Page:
As much as the animal rights groups are concerned about the situation around the Washington coast, they are equally concerned that if the Makah are allowed to hunt whales, it will set a precedent for other tribes without a subsistence need to resume whale hunts of their own and for the resumption of large-scale commercial whaling by countries like Japan and Norway.
"Japan and Norway are salivating to re-open the commercial whaling trade," Fund for Animals executive director Michael Markarian said. "They see it [the Makah hunt] as the first step in that direction."
Whales Threatened by More Than Hunt
What allowed the Makah to even test the waters after some 70 years of not hunting whales, was the decision in 1994 to remove the gray whale, which migrates along the West Coast of the United States, from the endangered species list. Their right to hunt whales was recognized by the U.S. government in an 1855 treaty, under which the tribe ceded a portion of its lands to the government.
There are believed to be some 26,000 gray whales in the world now, but according to Markarian, that population is not so strong that hunting by the Makah — even if they are not able to take their full annual quota of five whales — would not endanger it.
He said the population is already declining because of the effects of global warming and declining food sources.
"Our group has petitioned to re-list the gray whale," he said. "Even a small amount of hunting could add to the impact of those other factors."
The group is even more concerned about the effect of hunting on a small, non-migrating group of gray whales that make their home around the mouth of the Puget Sound. The 30-40 whales who stay year-round in the waters around Washington State are "behaviorly distinct, maybe genetically distinct, from migrating gray whales," he said.
"The whales taken could come from this very small population," he said. "That could do irreparable harm to this small number of resident whales."
The Makah say that the question of whether the hunt will have a negative effect on the overall whale population has already been answered.
"This hunt presents fewer concerns than most, if not any other hunt, because of the limited nature of the hunt, the limited number of shots that are going to be fired, the training requirements, the presence of a safety officer," Makah attorney Mark Slonim said.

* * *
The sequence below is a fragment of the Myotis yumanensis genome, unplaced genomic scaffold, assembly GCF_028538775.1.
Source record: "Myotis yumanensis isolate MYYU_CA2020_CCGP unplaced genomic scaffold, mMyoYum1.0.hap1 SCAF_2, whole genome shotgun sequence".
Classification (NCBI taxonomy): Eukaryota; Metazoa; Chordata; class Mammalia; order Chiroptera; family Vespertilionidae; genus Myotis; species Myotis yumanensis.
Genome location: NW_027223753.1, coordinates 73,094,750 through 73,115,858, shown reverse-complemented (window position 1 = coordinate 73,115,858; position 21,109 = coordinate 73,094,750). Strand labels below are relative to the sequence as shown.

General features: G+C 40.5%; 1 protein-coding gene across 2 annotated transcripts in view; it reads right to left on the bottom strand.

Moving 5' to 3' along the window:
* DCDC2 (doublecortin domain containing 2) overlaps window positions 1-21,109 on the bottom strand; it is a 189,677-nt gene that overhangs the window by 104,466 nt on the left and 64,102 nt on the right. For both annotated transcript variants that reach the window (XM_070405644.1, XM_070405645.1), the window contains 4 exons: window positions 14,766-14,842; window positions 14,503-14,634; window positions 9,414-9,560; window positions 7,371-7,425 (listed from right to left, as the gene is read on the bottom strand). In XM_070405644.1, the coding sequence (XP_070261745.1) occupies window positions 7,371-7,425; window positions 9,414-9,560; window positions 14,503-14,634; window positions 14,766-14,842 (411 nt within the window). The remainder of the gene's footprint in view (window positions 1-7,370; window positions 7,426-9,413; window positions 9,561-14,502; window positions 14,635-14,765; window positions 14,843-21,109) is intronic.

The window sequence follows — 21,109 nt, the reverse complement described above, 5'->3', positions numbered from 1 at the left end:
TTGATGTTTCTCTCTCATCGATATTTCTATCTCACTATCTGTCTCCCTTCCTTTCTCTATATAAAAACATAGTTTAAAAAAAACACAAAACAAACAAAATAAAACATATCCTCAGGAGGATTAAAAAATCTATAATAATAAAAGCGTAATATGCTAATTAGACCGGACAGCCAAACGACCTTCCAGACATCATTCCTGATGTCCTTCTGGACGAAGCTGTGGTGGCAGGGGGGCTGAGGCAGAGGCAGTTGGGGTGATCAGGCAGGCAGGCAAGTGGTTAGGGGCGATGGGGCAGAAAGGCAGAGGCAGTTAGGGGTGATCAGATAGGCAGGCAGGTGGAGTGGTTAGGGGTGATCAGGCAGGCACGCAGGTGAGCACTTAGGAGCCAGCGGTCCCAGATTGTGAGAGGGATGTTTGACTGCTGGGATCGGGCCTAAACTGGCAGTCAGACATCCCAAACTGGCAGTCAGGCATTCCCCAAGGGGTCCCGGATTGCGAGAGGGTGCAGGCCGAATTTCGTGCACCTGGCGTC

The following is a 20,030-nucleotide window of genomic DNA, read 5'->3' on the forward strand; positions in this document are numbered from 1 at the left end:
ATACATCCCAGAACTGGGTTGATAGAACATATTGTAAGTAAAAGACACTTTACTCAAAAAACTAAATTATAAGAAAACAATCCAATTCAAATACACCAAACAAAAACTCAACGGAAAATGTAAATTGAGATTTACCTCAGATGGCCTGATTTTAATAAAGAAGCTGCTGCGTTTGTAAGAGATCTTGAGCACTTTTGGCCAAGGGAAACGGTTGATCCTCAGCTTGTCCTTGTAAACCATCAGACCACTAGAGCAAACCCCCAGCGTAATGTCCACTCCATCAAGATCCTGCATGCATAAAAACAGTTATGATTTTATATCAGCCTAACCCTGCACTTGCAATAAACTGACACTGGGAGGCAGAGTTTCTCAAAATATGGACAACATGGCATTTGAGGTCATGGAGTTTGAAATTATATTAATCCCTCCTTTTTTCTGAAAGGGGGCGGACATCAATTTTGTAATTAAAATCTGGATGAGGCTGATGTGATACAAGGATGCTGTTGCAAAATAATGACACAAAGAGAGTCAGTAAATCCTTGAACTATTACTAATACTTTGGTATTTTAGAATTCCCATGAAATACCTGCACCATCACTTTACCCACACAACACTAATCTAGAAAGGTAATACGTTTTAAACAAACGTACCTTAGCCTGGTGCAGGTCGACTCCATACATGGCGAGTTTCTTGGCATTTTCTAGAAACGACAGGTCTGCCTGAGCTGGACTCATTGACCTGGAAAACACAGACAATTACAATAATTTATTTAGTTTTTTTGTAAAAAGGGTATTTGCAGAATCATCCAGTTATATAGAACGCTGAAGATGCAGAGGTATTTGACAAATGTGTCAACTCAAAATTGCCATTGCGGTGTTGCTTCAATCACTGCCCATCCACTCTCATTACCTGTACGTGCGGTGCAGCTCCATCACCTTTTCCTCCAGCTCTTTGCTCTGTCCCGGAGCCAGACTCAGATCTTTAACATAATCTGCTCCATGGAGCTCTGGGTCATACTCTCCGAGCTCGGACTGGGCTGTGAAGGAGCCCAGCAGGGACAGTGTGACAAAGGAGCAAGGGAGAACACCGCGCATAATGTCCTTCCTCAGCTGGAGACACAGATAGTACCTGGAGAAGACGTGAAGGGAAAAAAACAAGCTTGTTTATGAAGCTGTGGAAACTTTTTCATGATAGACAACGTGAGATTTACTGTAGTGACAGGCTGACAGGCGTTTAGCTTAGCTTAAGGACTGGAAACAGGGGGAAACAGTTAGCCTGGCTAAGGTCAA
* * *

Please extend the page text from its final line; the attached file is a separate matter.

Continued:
Killing Whales to Keep Culture Alive
According to a statement from the tribe, as little as one whale a year could satisfy the "traditional subsistence or cultural need for whale in the community," which is a requirement for a hunt to take place.
The hunts are to be carried out in a manner "as consistent as possible with our traditional manner of whale hunting" while also making sure that "the killing of the whale is done in a manner that is as humane as possible," the statement says.
Among the crew of eight to nine whalers in each of the seagoing canoes to be used in the hunt will be a harpooner and a rifleman, who will use a specially designed .50-caliber rifle to kill the whale as the harpoon is thrown or immediately after.
"It is expected that the rifle will achieve immediate unconsciousness and death of the whale when fired at a target area near the base of the skull," the statement says. "It is the most humane method that can be employed."
The rifle, which has been tested by a veterinarian from the University of Maryland and representatives from the National Marine Fisheries Service and the National Marine Mammal Laboratory, replaces the traditional method of plunging spears into the whale until it dies, according to the tribe's statement.
"The anti-whaling community is very well organized and very well financed and puts out a steady stream of propaganda designed to denigrate our culture and play on human sympathy for all animals," the statement says. "Perhaps what is lost in all of their rhetoric is an appreciation of the value of preserving the culture of an American Indian Tribe — a culture which has always had to struggle against the assumption by some non-Indians that their values are superior to ours. …
"But our opponents would have us abandon this part of our culture and restrict it to a museum. To us this means a dead culture. We are trying to maintain a living culture. We can only hope that those whose opposition is most vicious will be able to recognize their ethnocentrism — subordinating our culture to theirs."
The groups opposed to the hunt say the issue goes beyond cultural concerns, though.
"It's our position that killing whales for sport, for recreation, for food, for commercial or for ceremonial purposes is unnecessary," Markarian said.
And they will continue to fight to have it stopped.